The geography of a region determines to a large extent the history and life of its people. We shall hence attempt to present a broad picture of the environment of the Jaffna Peninsula.
The Jaffna Peninsula, longitude 700 54’-800 2 E and latitude 90 30'- 90 50 N, is situated close to the equator. It is approximately forty miles long and four to eighteen miles wide. On its western and northern sides it is bounded by the Palk Strait, on the east and south sides it i~ hemmed in by the Bay of Bengal and the Jaffna Lagoon respectively. While the Jaffna Lagoon separates the Peninsula from the mainland on the West, the Elephant Pass Lagoon separates it from the mainland on the East. The Thondamanaru and Upparu Lagoons are two internal lagoons within the Peninsula; these help drain the rainwater. There is also a small "stream" called Valukkaiyaru which is eight miles long and which helps to drain in the southwestern portion of the Peninsula.
There are many islands adjoining the Peninsula:
Karaitivu – Deriving its name perhaps from a shrup named karai
Nainativu – scared to both Hindus and Buddhists.
Eluvaitivu – literally the island of goats
Analaitivu – Known for its good fresh water.
Velanai - known also as Kayts, Uratturai and Tanaltivu
Mandaitivu - less than a mile from Jaffna town Neduntivu - meaning island at a long distance from Jaffna and renamed Delft by the Dutch.
There are two more islands named Palaitivu and Kachaitivu (the latter now belonging to India) which are not inhabited. Fishermen from the Peninsula go to these islands for fishing. There is another islet called Paruttiturai, which is a barren land close to Eluvaitivu.
The Jaffna Peninsula is a vast limestone block, the history of which dates back to the Miocene period, when the entire Island lay submerged.
The limestone of Jaffna "is a gray yellow and white organogenic, porous limestone (reef limestone), very karastic in its upper near surface part" and "is typically a compact, hard, partly crystalline rock". The limestone, said to be 270 feet deep thick, is underlain by a thick sandstone formation." It consists of calcium carbonate that is soluble in the rain water containing carbondioxide. The rainwater filters through the karastic openings and other weak points. As the soluble parts disappear, the remaining parts form caverns. Most of these caverns are at Urikkadu.
Limestone wastes are found scattered throughout the Peninsula. In the northern and western parts of the Peninsula, limestone appears on the surface in the form of hard coral rocks marked with tiny holes resulting from exposure to rain.
The string of islands lying off the West Coast of the Peninsula is said to represent a drowned portion of the Peninsula.
"Levelness" is a distinguishing feature of the Peninsula and its islands. Only at cliffy Keerimalai, limestone and sandstone hill rises to a height of thirty feet above the sea level, the highest point. The level of the land is so low that in various places the sea runs in and forms the large lagoons which cut through the Peninsula's center and eastern portions. These winding lagoons, which are not accessible to heavy ships, lend a particular beauty to the landscape of the Peninsula.
Along the lagoon area the soil is alkaline. When this land is irrigated, a thin coating of salt comes up to the surface. Vegetation consists of a leafless shrub called talai (koddanai and oleander).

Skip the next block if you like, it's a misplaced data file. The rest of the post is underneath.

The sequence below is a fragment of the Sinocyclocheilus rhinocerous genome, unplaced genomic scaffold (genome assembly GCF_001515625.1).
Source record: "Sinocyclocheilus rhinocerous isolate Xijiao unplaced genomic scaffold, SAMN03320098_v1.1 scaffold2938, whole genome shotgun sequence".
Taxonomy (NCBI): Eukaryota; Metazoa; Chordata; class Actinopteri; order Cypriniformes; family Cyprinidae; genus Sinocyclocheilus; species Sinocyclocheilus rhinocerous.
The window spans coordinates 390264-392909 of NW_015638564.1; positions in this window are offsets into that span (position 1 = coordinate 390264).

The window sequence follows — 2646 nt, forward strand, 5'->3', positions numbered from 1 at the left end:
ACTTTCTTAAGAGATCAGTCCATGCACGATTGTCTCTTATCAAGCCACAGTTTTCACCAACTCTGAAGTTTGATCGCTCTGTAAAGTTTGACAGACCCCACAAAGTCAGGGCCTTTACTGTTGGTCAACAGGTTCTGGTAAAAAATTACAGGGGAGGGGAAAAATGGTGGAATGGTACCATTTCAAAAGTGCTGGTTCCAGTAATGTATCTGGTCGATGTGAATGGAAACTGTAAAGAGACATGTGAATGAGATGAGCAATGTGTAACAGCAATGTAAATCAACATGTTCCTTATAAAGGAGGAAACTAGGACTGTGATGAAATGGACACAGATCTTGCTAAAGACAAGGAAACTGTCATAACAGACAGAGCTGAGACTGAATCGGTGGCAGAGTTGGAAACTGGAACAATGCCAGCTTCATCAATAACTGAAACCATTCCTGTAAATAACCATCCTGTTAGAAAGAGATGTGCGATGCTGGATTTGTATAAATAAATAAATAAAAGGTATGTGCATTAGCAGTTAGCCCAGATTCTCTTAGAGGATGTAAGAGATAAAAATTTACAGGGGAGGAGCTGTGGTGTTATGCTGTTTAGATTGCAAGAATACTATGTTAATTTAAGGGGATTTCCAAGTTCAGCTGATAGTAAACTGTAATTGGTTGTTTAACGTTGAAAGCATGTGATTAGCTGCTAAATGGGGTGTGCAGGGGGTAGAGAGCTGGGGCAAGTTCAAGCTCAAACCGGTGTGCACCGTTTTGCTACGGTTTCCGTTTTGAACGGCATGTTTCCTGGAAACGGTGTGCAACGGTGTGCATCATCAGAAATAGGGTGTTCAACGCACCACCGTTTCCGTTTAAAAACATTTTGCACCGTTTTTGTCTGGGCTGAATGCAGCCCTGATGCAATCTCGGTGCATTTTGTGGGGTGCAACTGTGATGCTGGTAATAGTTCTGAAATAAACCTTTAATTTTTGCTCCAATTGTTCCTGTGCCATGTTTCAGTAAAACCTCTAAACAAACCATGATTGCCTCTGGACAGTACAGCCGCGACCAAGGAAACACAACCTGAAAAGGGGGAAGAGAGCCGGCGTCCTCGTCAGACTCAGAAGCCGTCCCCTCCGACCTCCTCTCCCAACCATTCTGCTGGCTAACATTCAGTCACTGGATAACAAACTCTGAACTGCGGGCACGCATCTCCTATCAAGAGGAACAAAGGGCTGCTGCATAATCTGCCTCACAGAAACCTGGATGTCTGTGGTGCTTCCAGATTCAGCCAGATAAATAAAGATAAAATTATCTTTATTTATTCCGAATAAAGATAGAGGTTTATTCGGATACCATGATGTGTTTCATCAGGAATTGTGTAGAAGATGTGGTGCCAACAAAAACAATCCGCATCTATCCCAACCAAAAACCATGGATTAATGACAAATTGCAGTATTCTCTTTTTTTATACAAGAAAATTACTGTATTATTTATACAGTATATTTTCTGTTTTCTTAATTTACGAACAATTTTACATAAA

In the northern and western parts of the Peninsula, where limestone is to be found on the surface, no vegetation other than cactus plants and tiny shrubs is possible as there is either very little or no soil covering at all. The scanty vegetation survives partly due to the moisture brought by the wind and partly due to night dews. Palmyrah trees, however, flourish even in this unproductive land, because their strong and long roots are capable of reaching the level of water under the surface.
In certain areas, limestone surface is removed and a thin layer of soil is placed to form garden soil.
Stretches of sand are to be found on the Peninsula's northeast and southeast. During the monsoon periods, sands are carried by the waves and currents from the coast of South India and are blown on shore by the wind, a process which results in the formation of sand dunes. Wooden fences are erected in many places to stop the sand dunes encroaching on the cultivated land. No vegetation is evidently possible on these areas of sand other than a few Palmyra plants.
Tracts of gray loam, whose lower layers are dark or bluish in colour and are flecked by brown hydrated oxides, are found extensively in the Peninsula. Derived from limestone, it is of clayish nature, but it gets hardened and is turned into a white powdery soil of good quality during the dry season.
There is rich red soil (similar to the Mediterranean terret rossa) of fine texture at the core of the western half of the Peninsula. It is claimed to be decomposed limestone, namely "lime from the comminuted coral" and contains iron oxides. The redness of the soil is attributed to the fact that either the soil is not leached or there is an admixture of iron. The red soil area is the garden land of the Peninsula.
The gray and red soil layers are generally so thin that they are unsuitable for the growth of trees. But vegetables could easily be grown because of the soil's fine texture, which is conducive to both root development and exposure to light. In fact, paddy is cultivated on the gray loam soil while tobacco is grown on the red soil.